Autumn Adieu 

An autumn afternoon,
Mellow, golden, crisp;
You and I, smiling, whispering
Our arms lightly touching.

Our glasses full of wine,
Mellow, golden, crisp;
You and I, sipping, savouring,
Our feet entangled below the table.

The garden room deserted,
Quiet, serene, intimate;
We two, the last lunch customers
Make the most of this perfect afternoon.

Our eyes meet and our looks
Quiet, serene, intimate;
The silence between us comfortable
As violet evening approaches.

An Autumn evening,
Cold, dark, drizzly;
The silence broken finally, by your words:
Friendly, logical, final, delivered with a smile.

Alone, now as night falls,
Cold, dark, drizzly;
The silence now, ominous, frightening –
And a long, frigid Winter surely follows a golden Autumn…

Tuesday, 10 October 2017


“I love you when you bow in your mosque, kneel in your temple, pray in your church. For you and I are sons of one religion, and it is the spirit.” - Khalil Gibran 

Welcome to the Travel Tuesday meme! Join me every Tuesday and showcase your creativity in photography, painting and drawing, music, poetry, creative writing or a plain old natter about Travel.

There is only one simple rule: Link your own creative work about some aspect of travel and share it with the rest of us. Please use this meme for your creative endeavours only.

Do not use this meme to advertise your products or services as any links or comments by advertisers will be removed immediately.
Sofia (Bulgarian: София, tr. Sofiya) is the capital and largest city of Bulgaria. 1.26 million people live in the city and 1.68 million people live in its metropolitan area. The city is at the foot of Vitosha Mountain in the western part of the country. Being in the centre of the Balkan peninsula, it is midway between the Black Sea and the Adriatic Sea, and closest to the Aegean Sea. Sofia has been an area of human habitation since at least 7000 BC.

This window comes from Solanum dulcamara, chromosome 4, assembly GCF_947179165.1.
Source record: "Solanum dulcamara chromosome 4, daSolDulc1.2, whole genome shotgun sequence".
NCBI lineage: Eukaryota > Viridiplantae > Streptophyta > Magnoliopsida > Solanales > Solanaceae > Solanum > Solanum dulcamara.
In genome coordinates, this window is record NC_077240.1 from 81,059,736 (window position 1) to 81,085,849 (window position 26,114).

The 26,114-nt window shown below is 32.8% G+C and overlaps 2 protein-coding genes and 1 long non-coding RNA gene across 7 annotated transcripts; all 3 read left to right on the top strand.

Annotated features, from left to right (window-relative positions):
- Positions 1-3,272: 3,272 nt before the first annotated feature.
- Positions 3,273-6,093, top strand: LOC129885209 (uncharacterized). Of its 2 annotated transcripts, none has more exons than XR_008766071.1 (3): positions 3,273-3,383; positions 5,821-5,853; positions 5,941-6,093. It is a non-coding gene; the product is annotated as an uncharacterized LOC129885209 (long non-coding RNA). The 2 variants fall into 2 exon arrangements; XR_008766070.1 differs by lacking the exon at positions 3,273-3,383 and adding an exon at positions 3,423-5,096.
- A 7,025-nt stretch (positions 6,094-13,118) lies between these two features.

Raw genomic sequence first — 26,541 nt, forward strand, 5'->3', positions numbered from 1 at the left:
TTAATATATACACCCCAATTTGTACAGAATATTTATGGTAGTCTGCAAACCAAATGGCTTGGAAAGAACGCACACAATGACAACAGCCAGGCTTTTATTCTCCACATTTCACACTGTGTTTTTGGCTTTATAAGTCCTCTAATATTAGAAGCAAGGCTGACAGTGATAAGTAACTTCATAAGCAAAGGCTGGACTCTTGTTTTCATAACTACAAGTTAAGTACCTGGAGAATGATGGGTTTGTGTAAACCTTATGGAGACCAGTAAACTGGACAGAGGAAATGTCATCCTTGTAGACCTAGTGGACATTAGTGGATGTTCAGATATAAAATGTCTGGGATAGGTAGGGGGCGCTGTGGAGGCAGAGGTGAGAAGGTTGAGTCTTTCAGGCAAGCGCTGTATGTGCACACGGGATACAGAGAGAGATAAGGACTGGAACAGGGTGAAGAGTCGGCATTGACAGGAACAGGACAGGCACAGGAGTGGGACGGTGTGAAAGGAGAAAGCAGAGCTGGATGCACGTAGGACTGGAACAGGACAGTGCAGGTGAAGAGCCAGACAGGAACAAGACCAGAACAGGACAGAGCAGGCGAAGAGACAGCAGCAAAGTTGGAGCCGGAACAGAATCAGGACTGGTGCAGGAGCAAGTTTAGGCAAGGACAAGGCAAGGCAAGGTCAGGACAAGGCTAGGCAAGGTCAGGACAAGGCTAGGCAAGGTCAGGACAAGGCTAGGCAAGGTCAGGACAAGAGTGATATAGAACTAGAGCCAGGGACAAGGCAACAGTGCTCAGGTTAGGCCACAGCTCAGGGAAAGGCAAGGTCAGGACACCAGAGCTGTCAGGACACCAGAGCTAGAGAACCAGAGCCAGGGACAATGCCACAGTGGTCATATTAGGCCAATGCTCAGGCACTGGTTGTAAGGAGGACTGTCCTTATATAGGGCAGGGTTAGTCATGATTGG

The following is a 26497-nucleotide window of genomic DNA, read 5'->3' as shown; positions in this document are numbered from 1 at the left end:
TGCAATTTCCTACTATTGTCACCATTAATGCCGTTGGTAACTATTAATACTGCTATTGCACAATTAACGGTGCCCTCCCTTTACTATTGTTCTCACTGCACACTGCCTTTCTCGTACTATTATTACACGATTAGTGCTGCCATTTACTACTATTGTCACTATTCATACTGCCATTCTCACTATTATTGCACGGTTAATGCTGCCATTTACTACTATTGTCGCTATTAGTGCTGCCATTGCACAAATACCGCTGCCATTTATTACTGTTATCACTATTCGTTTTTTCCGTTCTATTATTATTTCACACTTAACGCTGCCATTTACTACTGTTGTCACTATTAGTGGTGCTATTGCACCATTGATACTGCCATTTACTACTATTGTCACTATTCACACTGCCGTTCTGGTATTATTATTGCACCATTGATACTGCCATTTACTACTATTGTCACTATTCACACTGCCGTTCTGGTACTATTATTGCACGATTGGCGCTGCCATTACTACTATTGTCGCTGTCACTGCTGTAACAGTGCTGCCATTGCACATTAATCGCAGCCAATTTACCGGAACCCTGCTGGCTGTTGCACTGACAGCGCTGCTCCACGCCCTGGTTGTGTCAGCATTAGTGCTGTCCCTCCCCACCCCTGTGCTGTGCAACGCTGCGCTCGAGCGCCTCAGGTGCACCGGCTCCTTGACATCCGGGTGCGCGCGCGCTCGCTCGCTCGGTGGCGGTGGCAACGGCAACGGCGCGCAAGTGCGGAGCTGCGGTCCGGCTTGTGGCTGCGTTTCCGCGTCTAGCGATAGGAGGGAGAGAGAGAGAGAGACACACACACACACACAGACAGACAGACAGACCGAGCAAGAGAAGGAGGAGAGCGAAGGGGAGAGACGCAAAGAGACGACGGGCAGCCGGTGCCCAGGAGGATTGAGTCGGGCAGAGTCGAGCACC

Being Bulgaria’s primate city, Sofia is a hometown of many of the major local universities, cultural institutions and commercial companies. Sofia is one of the top 10 best places for start-up business in the world, especially in information technologies. Sofia is Europe’s most affordable capital to visit as of 2013.

The St. Alexander Nevsky Cathedral is a Bulgarian Orthodox cathedral in Sofia, the capital of Bulgaria. Built in Neo-Byzantine style, it serves as the cathedral church of the Patriarch of Bulgaria and is one of the largest Eastern Orthodox cathedrals in the world, as well as one of Sofia’s symbols and primary tourist attractions. The St. Alexander Nevsky Cathedral in Sofia occupies an area of 3,170 square metres and can hold 10,000 people inside. It is the second biggest cathedral located on the Balkan Peninsula after the Cathedral of Saint Sava in Belgrade.

The Alexander Nevsky Cathedral is a cross-domed basilica featuring an emphasized central dome. The cathedral's gold-plated dome is 45 m high, with the bell tower reaching 53 metres. The temple has 12 bells with total weight of 23 tons, the heaviest weighing 12 tons and the lightest 10 kilograms. The interior is decorated with Italian marble in various colours, Brazilian onyx, alabaster, and other luxurious materials. The central dome has the Lord’s Prayer inscribed around it, with thin gold letters.

The construction of the St. Alexander Nevsky Cathedral started in 1882 (having been planned since 19 February, 1879), when the foundation stone was laid, but most of it was built between 1904 and 1912. Saint Alexander Nevsky was a Russian prince. The cathedral was created in honour to the Russian soldiers who died during the Russo-Turkish War of 1877-1878, as a result of which Bulgaria was liberated from Ottoman rule.

The cathedral was designed by Alexander Pomerantsev, aided by Alexander Smirnov and Alexander Yakovlev, as the initial 1884-1885 project of Ivan Bogomolov was radically changed by Pomerantsev. The final design was finished in 1898, and the construction and decoration were done by a team of Bulgarian, Russian, Austro-Hungarian and other European artists, architects and workers.